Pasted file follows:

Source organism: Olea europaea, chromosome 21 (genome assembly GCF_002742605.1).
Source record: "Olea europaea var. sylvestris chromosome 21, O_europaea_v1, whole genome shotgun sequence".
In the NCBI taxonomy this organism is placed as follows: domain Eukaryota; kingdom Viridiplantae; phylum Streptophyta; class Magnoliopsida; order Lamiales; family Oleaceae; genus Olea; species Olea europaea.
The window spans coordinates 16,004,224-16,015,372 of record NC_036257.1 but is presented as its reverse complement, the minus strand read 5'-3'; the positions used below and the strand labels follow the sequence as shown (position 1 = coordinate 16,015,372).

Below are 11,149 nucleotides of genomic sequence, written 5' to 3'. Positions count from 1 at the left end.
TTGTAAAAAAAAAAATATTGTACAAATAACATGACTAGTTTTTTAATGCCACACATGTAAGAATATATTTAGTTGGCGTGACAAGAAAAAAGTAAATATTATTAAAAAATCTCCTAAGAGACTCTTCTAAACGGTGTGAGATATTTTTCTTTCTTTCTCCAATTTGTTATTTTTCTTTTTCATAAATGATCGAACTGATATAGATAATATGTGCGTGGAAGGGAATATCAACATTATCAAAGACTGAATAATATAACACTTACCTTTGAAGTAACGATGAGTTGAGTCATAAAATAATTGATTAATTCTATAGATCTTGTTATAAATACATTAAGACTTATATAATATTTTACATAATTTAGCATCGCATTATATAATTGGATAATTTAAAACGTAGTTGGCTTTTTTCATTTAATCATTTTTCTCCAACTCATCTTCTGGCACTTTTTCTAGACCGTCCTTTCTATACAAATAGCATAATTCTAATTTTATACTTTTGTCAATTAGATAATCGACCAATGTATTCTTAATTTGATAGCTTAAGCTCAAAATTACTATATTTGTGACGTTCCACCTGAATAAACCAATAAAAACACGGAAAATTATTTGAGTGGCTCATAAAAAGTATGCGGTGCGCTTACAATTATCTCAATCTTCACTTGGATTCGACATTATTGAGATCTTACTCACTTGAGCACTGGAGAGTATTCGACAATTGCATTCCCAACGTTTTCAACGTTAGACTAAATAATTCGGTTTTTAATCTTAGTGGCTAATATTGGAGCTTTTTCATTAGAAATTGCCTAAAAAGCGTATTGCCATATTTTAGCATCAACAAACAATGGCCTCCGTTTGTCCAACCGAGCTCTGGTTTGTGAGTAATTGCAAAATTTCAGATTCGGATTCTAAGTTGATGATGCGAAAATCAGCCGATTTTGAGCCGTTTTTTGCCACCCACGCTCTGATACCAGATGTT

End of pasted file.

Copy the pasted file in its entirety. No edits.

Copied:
Source organism: Olea europaea, chromosome 21 (genome assembly GCF_002742605.1).
Source record: "Olea europaea var. sylvestris chromosome 21, O_europaea_v1, whole genome shotgun sequence".
In the NCBI taxonomy this organism is placed as follows: domain Eukaryota; kingdom Viridiplantae; phylum Streptophyta; class Magnoliopsida; order Lamiales; family Oleaceae; genus Olea; species Olea europaea.
The window spans coordinates 16,004,224-16,015,372 of record NC_036257.1 but is presented as its reverse complement, the minus strand read 5'-3'; the positions used below and the strand labels follow the sequence as shown (position 1 = coordinate 16,015,372).

Below are 11,149 nucleotides of genomic sequence, written 5' to 3'. Positions count from 1 at the left end.
TTGTAAAAAAAAAAATATTGTACAAATAACATGACTAGTTTTTTAATGCCACACATGTAAGAATATATTTAGTTGGCGTGACAAGAAAAAAGTAAATATTATTAAAAAATCTCCTAAGAGACTCTTCTAAACGGTGTGAGATATTTTTCTTTCTTTCTCCAATTTGTTATTTTTCTTTTTCATAAATGATCGAACTGATATAGATAATATGTGCGTGGAAGGGAATATCAACATTATCAAAGACTGAATAATATAACACTTACCTTTGAAGTAACGATGAGTTGAGTCATAAAATAATTGATTAATTCTATAGATCTTGTTATAAATACATTAAGACTTATATAATATTTTACATAATTTAGCATCGCATTATATAATTGGATAATTTAAAACGTAGTTGGCTTTTTTCATTTAATCATTTTTCTCCAACTCATCTTCTGGCACTTTTTCTAGACCGTCCTTTCTATACAAATAGCATAATTCTAATTTTATACTTTTGTCAATTAGATAATCGACCAATGTATTCTTAATTTGATAGCTTAAGCTCAAAATTACTATATTTGTGACGTTCCACCTGAATAAACCAATAAAAACACGGAAAATTATTTGAGTGGCTCATAAAAAGTATGCGGTGCGCTTACAATTATCTCAATCTTCACTTGGATTCGACATTATTGAGATCTTACTCACTTGAGCACTGGAGAGTATTCGACAATTGCATTCCCAACGTTTTCAACGTTAGACTAAATAATTCGGTTTTTAATCTTAGTGGCTAATATTGGAGCTTTTTCATTAGAAATTGCCTAAAAAGCGTATTGCCATATTTTAGCATCAACAAACAATGGCCTCCGTTTGTCCAACCGAGCTCTGGTTTGTGAGTAATTGCAAAATTTCAGATTCGGATTCTAAGTTGATGATGCGAAAATCAGCCGATTTTGAGCCGTTTTTTGCCACCCACGCTCTGATACCAGATGTT